I think black eyed peas are really nutritious too, but once you add the ham hocks...hmm? For this special meal, they are wonderful!  
A New Year's Day table in the south also requires collard greens.  I come from a family of "green eaters." We like collard's, kale, spinach, mustard greens and turnip greens.  Most greens, when sauteed with a little olive oil and garlic can pass as a healthy dish.  (I love sauteed spinach with garlic and pine nuts...Mmm!)
Collards require a little extra attention though. Again, I consulted the Neelys recipe

Their recipe is great...I followed it generally, but I fried some of the ham hocks after boiling and sauteed chopped garlic and onions with the ham and placed them in the greens and hocks to boil.  The ham stock from boiling the hocks is liquid gold to a southern cook; almost as valuable as bacon grease.  For some reason, collard greens aren't that popular in the southwest...I had to drive to two different stores to find them. In the south, the grocery stores have large displays of fresh greens from Christmas through New Years.          I am glad I searched out some fresh greens in Phoenix...the aroma wafting out of the kitchen is wonderful.  If you've never prepared greens before, here are a couple tips...wash the greens about 5 times.  Fill up the sink and submerge the greens in the water.    Wash them thoroughly to remove any sand or grit.  It will take a few times. And make sure to remove the stems.  To remove the stems, fold the leaf in half and rip off the spine or stalky part of the leaf.  I always tear my greens too, the Neelys said to chop them.  I prefer to tear the leaves into about 2 inch sections.  If you want the "full on" southern greens experience, drizzle some apple cider vinegar or Sport Pepper Vinegar on your greens right before you serve them.  YUM!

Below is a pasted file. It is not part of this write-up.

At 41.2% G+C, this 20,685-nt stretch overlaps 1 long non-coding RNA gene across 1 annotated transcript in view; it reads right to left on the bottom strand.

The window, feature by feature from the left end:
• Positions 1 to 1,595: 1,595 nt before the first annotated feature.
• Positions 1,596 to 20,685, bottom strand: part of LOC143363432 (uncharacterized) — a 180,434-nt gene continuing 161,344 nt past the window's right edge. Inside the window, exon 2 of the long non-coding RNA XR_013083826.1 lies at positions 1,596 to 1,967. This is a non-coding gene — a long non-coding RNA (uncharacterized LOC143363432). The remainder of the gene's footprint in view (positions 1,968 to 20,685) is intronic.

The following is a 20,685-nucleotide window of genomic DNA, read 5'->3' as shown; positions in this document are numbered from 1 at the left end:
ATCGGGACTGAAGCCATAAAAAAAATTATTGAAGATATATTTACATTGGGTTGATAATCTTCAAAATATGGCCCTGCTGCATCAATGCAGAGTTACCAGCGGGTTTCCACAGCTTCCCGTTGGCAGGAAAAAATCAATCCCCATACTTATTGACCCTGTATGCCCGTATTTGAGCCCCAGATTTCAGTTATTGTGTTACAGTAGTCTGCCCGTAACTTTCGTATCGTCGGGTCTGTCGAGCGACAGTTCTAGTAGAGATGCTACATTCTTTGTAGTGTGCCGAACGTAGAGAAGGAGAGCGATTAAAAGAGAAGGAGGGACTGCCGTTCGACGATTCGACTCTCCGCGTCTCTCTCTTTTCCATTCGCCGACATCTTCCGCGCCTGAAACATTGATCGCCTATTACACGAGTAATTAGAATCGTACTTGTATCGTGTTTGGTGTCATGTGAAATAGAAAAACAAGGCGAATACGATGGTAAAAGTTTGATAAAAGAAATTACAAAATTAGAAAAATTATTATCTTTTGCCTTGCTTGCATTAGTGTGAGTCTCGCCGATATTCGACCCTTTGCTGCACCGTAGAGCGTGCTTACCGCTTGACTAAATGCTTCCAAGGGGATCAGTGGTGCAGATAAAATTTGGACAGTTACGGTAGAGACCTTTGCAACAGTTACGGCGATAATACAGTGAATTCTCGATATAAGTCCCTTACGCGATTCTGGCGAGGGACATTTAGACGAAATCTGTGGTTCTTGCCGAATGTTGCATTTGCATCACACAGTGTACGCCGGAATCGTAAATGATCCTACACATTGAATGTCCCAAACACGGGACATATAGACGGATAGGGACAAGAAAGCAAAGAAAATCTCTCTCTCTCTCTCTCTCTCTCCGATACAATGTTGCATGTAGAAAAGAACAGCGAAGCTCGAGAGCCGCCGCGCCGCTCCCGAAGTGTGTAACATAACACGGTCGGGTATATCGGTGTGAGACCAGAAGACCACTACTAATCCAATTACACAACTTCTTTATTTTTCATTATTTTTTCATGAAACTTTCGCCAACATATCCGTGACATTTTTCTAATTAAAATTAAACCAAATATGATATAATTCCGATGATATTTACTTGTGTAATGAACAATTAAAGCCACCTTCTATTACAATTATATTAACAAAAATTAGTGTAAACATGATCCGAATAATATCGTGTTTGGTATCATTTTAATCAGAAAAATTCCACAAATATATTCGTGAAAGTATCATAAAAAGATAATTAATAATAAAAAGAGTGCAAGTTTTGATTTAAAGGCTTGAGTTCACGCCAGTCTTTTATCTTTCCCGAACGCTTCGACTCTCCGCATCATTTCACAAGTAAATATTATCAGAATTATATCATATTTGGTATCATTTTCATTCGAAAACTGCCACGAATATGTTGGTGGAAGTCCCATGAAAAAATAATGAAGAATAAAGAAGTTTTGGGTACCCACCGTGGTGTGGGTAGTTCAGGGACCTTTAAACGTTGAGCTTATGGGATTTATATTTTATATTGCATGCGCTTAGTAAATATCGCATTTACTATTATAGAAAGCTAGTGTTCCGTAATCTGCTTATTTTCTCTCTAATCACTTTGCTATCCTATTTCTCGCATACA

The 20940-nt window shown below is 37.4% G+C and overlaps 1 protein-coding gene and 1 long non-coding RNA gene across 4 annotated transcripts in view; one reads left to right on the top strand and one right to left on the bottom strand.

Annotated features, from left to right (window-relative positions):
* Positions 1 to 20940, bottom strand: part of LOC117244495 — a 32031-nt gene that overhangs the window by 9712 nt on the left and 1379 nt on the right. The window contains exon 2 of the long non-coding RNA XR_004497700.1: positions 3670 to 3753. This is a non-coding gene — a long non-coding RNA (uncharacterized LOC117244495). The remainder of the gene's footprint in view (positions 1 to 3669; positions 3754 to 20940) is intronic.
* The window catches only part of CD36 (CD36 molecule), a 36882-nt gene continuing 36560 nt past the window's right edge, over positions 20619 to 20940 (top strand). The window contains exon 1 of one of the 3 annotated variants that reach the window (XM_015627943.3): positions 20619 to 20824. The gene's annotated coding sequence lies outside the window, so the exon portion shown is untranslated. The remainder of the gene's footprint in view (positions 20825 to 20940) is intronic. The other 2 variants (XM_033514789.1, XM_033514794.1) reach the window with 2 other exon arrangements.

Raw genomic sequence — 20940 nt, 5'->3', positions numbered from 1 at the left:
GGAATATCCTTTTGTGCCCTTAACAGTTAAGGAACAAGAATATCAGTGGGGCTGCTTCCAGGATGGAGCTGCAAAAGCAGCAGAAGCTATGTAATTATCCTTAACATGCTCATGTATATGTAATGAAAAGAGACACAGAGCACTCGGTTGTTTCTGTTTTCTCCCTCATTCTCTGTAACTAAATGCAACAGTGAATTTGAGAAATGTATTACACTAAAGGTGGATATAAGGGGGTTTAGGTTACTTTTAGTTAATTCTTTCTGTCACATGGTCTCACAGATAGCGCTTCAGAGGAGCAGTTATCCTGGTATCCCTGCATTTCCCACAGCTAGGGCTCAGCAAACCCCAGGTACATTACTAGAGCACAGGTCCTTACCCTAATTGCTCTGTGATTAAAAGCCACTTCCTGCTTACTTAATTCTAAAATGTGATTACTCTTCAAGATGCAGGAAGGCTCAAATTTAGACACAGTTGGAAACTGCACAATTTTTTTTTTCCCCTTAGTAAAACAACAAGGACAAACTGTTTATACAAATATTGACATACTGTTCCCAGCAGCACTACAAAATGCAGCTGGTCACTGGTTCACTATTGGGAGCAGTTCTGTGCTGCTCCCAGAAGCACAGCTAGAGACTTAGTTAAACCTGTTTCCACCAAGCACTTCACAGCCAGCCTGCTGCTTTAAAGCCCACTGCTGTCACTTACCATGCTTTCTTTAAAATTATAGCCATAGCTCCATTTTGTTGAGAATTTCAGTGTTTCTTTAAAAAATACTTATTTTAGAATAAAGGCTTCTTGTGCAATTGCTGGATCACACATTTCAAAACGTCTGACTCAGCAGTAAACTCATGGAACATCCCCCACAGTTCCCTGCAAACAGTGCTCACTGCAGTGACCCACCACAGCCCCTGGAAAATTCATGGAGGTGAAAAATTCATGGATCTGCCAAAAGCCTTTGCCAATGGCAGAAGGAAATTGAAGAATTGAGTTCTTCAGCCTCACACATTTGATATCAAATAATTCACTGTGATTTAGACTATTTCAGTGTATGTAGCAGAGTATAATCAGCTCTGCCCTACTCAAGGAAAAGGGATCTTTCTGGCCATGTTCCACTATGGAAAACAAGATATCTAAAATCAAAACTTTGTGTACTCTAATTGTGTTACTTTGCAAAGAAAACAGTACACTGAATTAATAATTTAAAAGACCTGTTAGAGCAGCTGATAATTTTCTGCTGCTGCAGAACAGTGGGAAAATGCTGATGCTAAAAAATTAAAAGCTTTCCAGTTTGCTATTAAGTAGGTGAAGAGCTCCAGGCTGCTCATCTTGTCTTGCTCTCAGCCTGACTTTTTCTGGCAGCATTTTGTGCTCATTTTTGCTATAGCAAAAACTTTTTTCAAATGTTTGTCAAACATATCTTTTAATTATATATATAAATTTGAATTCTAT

In my neck of the wood's country ham is almost always served for special meals, and I gotta tell's some good stuff.  It's air dried, smoked ham that is much like Italian prosciutto or Serrano ham.